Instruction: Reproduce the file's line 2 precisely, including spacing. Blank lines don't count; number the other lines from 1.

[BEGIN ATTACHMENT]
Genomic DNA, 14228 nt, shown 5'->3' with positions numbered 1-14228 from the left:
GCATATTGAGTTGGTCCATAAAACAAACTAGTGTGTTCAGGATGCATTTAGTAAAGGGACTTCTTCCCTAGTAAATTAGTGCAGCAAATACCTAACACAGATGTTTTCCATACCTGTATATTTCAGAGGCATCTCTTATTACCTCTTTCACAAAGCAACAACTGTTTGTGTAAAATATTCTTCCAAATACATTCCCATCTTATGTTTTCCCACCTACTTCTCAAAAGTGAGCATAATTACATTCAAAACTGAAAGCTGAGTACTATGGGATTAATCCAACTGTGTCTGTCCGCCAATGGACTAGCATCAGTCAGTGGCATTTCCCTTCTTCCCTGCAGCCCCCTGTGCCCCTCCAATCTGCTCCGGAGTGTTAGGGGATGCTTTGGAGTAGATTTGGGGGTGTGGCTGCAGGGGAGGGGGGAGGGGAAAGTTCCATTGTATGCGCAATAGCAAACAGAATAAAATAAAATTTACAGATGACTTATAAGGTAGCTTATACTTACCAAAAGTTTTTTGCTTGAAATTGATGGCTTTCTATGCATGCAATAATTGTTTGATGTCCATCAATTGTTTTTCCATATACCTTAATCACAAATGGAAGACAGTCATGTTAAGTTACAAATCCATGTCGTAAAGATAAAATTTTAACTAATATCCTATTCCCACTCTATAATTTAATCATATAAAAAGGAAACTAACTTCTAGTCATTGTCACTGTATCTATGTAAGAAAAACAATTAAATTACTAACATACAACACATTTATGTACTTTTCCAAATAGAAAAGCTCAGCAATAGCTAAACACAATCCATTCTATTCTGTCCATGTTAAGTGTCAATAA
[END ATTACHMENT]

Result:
GCATATTGAGTTGGTCCATAAAACAAACTAGTGTGTTCAGGATGCATTTAGTAAAGGGACTTCTTCCCTAGTAAATTAGTGCAGCAAATACCTAACACAGATGTTTTCCATACCTGTATATTTCAGAGGCATCTCTTATTACCTCTTTCACAAAGCAACAACTGTTTGTGTAAAATATTCTTCCAAATACATTCCCATCTTATGTTTTCCCACCTACTTCTCAAAAGTGAGCATAATTACATTCAAAACTGAAAGCTGAGTACTATGGGATTAATCCAACTGTGTCTGTCCGCCAATGGACTAGCATCAGTCAGTGGCATTTCCCTTCTTCCCTGCAGCCCCCTGTGCCCCTCCAATCTGCTCCGGAGTGTTAGGGGATGCTTTGGAGTAGATTTGGGGGTGTGGCTGCAGGGGAGGGGGGAGGGGAAAGTTCCATTGTATGCGCAATAGCAAACAGAATAAAATAAAATTTACAGATGACTTATAAGGTAGCTTATACTTACCAAAAGTTTTTTGCTTGAAATTGATGGCTTTCTATGCATGCAATAATTGTTTGATGTCCATCAATTGTTTTTCCATATACCTTAATCACAAATGGAAGACAGTCATGTTAAGTTACAAATCCATGTCGTAAAGATAAAATTTTAACTAATATCCTATTCCCACTCTATAATTTAATCATATAAAAAGGAAACTAACTTCTAGTCATTGTCACTGTATCTATGTAAGAAAAACAATTAAATTACTAACATACAACACATTTATGTACTTTTCCAAATAGAAAAGCTCAGCAATAGCTAAACACAATCCATTCTATTCTGTCCATGTTAAGTGTCAATAA